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  • Soy foods may protect older women from hip fracture

    Oct 30, 2009
    Postmenopausal women may lessen their chances of fracturing a hip by adding soy-based foods to their diet according to a study from Singapore . The women in the study were 21 to 36 percent less likely to fracture a hip when they reported eating a moderate amount of soy, Dr. Woon-Puay Koh, at the National University of Singapore states.
  • Green tea may cut the risk of dying from pneumonia in women

    Oct 29, 2009
    Drinking green tea continues to show health benefits, particularly among women according to the results of a new study from Japan . Drinking five or more cups a day cut the risk by "47 percent in Japanese women," but not Japanese men, Ikue Watanabe, from Tohoku University Graduate School of Medicine in Sendai , Japan notes in an interview. Pneumonia risk seems to be reduced even by drinking small amounts of green tea.
  • Virus possibly linked to chronic fatigue sufferers

    Oct 28, 2009
    The virus known as XMRV which is already linked to prostate cancer may also play a role in chronic fatigue syndrome, according to research for a mysterious disorder that affects 17 million people worldwide. Researchers from the Whittemore Peterson Institute in Nevada , at the National Cancer Institute, and at the Cleveland Clinic found the virus in the blood of 68 out of 101 chronic fatigue syndrome patients. The same virus showed up in only 8 of 218 healthy people according to the report which appears in the journal Science.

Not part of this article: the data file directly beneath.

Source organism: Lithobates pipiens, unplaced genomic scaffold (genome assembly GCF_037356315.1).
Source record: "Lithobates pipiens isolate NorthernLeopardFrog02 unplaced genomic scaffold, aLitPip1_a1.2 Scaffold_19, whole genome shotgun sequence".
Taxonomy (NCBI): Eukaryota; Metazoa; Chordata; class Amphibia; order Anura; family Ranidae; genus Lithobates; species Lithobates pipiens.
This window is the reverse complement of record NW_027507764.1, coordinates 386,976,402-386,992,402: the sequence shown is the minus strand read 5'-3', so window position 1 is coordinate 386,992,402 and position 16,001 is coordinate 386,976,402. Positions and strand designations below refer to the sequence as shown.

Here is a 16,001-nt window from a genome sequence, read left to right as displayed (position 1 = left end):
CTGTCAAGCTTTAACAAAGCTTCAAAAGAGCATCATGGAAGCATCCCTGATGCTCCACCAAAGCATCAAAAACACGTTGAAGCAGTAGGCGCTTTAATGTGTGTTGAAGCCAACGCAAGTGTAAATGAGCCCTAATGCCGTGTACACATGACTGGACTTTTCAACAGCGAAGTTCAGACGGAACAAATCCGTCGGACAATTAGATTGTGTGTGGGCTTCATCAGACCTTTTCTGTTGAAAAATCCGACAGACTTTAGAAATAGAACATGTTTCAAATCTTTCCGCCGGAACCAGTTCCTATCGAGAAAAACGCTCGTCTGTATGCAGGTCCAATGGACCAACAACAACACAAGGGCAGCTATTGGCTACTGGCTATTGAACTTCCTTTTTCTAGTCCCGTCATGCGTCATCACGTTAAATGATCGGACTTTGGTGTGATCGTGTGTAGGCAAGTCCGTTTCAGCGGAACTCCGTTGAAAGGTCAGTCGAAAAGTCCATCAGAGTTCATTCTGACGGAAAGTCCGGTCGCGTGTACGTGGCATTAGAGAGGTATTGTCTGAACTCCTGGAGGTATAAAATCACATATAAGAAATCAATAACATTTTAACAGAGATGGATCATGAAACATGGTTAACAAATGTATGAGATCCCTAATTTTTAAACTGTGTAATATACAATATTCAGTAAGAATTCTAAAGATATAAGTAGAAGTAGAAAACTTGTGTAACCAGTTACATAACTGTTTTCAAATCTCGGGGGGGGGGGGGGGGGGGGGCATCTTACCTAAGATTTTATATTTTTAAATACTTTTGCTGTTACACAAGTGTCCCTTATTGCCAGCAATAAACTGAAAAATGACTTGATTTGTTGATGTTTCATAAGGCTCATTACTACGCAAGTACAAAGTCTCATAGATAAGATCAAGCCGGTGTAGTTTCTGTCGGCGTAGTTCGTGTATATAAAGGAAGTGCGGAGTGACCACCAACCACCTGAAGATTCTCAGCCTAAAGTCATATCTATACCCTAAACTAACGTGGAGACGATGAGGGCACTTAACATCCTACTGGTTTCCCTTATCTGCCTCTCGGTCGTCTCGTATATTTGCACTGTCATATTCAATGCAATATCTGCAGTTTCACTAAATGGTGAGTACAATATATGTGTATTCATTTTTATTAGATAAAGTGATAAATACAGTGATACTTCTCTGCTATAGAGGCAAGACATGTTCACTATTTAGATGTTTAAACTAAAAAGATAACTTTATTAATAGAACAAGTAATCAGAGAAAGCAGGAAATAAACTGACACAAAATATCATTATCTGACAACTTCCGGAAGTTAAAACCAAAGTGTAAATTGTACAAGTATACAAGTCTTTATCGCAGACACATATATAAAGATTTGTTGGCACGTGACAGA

• Older individuals need lots of vitamin D to prevent a fall

    Oct 27, 2009
    A daily dose of vitamin D cuts your risk of falling substantially, researchers report, but not just any dose will do. "It takes 700 to 1000 international units (IU) of vitamin D per day and nothing less will work," Dr. Heike A.
  • Digestive tract bypass surgery for weight loss leads to iron deficiency

    Oct 26, 2009
    Gastric bypass or gastric banding are the two most common procedures for triggering weight loss in morbidly obese individuals (those who are greater than 100 pounds overweight); these are referred to collectively as Bariatric surgery. These procedures have been shown to greatly improve weight loss and to make diabetes disappear in many patients. Researchers from the University of Chile in Santiago found that 39% of a sampling of 67 Chilean women who had undergone gastric bypass surgery developed anemia (low blood counts) within 18 months after the surgery and the anemia was mostly due to a lack of iron.

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